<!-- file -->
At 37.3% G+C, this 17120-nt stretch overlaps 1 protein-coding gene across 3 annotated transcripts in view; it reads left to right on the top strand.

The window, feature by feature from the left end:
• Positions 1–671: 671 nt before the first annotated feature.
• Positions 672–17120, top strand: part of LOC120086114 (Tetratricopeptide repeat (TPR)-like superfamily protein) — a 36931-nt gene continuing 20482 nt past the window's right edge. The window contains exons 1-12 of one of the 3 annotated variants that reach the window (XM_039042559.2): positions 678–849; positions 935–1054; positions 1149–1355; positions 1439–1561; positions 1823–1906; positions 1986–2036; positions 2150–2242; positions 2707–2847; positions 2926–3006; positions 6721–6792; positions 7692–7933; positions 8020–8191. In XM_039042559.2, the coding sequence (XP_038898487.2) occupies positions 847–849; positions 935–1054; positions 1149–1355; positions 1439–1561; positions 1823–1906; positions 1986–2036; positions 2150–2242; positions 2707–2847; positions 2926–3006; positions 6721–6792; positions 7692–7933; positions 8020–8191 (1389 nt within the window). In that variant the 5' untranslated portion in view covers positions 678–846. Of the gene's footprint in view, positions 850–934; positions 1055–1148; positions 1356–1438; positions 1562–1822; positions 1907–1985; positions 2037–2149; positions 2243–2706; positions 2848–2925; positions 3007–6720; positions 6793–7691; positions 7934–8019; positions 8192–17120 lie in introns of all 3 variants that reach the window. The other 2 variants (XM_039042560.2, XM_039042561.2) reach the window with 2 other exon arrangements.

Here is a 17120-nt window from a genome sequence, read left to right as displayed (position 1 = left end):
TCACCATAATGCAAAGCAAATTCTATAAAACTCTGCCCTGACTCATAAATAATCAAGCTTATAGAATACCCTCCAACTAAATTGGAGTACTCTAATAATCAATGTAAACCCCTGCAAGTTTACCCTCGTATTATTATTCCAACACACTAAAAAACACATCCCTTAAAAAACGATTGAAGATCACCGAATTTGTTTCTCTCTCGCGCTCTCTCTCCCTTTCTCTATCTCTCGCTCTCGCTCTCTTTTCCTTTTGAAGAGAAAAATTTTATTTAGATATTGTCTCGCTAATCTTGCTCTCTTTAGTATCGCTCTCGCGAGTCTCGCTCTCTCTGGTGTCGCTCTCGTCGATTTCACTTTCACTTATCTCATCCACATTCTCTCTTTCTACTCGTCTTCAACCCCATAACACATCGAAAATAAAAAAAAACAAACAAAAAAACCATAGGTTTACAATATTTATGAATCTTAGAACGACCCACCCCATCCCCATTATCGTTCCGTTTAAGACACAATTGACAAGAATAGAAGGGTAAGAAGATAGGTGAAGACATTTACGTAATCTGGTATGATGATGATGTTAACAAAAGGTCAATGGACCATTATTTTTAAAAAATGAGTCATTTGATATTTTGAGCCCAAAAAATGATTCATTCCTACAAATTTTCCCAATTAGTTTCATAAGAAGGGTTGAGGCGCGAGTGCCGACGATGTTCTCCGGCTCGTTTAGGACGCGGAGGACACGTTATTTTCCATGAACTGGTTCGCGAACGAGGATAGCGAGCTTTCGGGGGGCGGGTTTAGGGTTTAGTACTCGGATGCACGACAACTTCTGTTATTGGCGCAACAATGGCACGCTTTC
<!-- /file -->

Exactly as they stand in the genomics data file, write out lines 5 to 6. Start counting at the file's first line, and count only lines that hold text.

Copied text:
Here is a 17120-nt window from a genome sequence, read left to right as displayed (position 1 = left end):
TCACCATAATGCAAAGCAAATTCTATAAAACTCTGCCCTGACTCATAAATAATCAAGCTTATAGAATACCCTCCAACTAAATTGGAGTACTCTAATAATCAATGTAAACCCCTGCAAGTTTACCCTCGTATTATTATTCCAACACACTAAAAAACACATCCCTTAAAAAACGATTGAAGATCACCGAATTTGTTTCTCTCTCGCGCTCTCTCTCCCTTTCTCTATCTCTCGCTCTCGCTCTCTTTTCCTTTTGAAGAGAAAAATTTTATTTAGATATTGTCTCGCTAATCTTGCTCTCTTTAGTATCGCTCTCGCGAGTCTCGCTCTCTCTGGTGTCGCTCTCGTCGATTTCACTTTCACTTATCTCATCCACATTCTCTCTTTCTACTCGTCTTCAACCCCATAACACATCGAAAATAAAAAAAAACAAACAAAAAAACCATAGGTTTACAATATTTATGAATCTTAGAACGACCCACCCCATCCCCATTATCGTTCCGTTTAAGACACAATTGACAAGAATAGAAGGGTAAGAAGATAGGTGAAGACATTTACGTAATCTGGTATGATGATGATGTTAACAAAAGGTCAATGGACCATTATTTTTAAAAAATGAGTCATTTGATATTTTGAGCCCAAAAAATGATTCATTCCTACAAATTTTCCCAATTAGTTTCATAAGAAGGGTTGAGGCGCGAGTGCCGACGATGTTCTCCGGCTCGTTTAGGACGCGGAGGACACGTTATTTTCCATGAACTGGTTCGCGAACGAGGATAGCGAGCTTTCGGGGGGCGGGTTTAGGGTTTAGTACTCGGATGCACGACAACTTCTGTTATTGGCGCAACAATGGCACGCTTTC